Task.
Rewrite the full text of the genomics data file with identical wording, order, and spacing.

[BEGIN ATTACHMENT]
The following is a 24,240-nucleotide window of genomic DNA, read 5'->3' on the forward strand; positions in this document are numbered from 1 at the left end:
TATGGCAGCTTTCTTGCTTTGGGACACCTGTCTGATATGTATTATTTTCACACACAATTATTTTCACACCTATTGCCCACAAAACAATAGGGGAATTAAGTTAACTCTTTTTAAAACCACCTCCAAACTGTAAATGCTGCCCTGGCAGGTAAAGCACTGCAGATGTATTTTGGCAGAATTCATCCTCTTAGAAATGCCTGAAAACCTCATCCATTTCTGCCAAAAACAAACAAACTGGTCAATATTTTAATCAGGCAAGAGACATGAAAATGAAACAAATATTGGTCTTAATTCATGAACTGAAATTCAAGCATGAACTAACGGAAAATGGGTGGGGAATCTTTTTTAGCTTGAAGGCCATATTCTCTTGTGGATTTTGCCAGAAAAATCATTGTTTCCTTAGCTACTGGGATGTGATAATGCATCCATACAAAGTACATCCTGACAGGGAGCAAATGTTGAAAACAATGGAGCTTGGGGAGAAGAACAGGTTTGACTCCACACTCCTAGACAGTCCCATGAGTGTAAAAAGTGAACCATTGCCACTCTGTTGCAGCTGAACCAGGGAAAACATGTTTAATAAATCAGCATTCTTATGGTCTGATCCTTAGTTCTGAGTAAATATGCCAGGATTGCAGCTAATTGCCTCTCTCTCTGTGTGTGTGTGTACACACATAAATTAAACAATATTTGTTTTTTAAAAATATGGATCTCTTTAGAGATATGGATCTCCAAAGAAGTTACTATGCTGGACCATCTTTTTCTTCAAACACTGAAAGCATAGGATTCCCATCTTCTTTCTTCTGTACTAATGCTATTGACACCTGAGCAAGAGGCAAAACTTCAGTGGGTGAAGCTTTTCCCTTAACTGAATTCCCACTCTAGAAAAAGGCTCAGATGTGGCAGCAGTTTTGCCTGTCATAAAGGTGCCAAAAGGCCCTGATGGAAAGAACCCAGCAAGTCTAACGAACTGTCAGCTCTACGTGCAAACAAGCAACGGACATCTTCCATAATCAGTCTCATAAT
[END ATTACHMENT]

The following is a 24,240-nucleotide window of genomic DNA, read 5'->3' on the forward strand; positions in this document are numbered from 1 at the left end:
TATGGCAGCTTTCTTGCTTTGGGACACCTGTCTGATATGTATTATTTTCACACACAATTATTTTCACACCTATTGCCCACAAAACAATAGGGGAATTAAGTTAACTCTTTTTAAAACCACCTCCAAACTGTAAATGCTGCCCTGGCAGGTAAAGCACTGCAGATGTATTTTGGCAGAATTCATCCTCTTAGAAATGCCTGAAAACCTCATCCATTTCTGCCAAAAACAAACAAACTGGTCAATATTTTAATCAGGCAAGAGACATGAAAATGAAACAAATATTGGTCTTAATTCATGAACTGAAATTCAAGCATGAACTAACGGAAAATGGGTGGGGAATCTTTTTTAGCTTGAAGGCCATATTCTCTTGTGGATTTTGCCAGAAAAATCATTGTTTCCTTAGCTACTGGGATGTGATAATGCATCCATACAAAGTACATCCTGACAGGGAGCAAATGTTGAAAACAATGGAGCTTGGGGAGAAGAACAGGTTTGACTCCACACTCCTAGACAGTCCCATGAGTGTAAAAAGTGAACCATTGCCACTCTGTTGCAGCTGAACCAGGGAAAACATGTTTAATAAATCAGCATTCTTATGGTCTGATCCTTAGTTCTGAGTAAATATGCCAGGATTGCAGCTAATTGCCTCTCTCTCTGTGTGTGTGTGTACACACATAAATTAAACAATATTTGTTTTTTAAAAATATGGATCTCTTTAGAGATATGGATCTCCAAAGAAGTTACTATGCTGGACCATCTTTTTCTTCAAACACTGAAAGCATAGGATTCCCATCTTCTTTCTTCTGTACTAATGCTATTGACACCTGAGCAAGAGGCAAAACTTCAGTGGGTGAAGCTTTTCCCTTAACTGAATTCCCACTCTAGAAAAAGGCTCAGATGTGGCAGCAGTTTTGCCTGTCATAAAGGTGCCAAAAGGCCCTGATGGAAAGAACCCAGCAAGTCTAACGAACTGTCAGCTCTACGTGCAAACAAGCAACGGACATCTTCCATAATCAGTCTCATAAT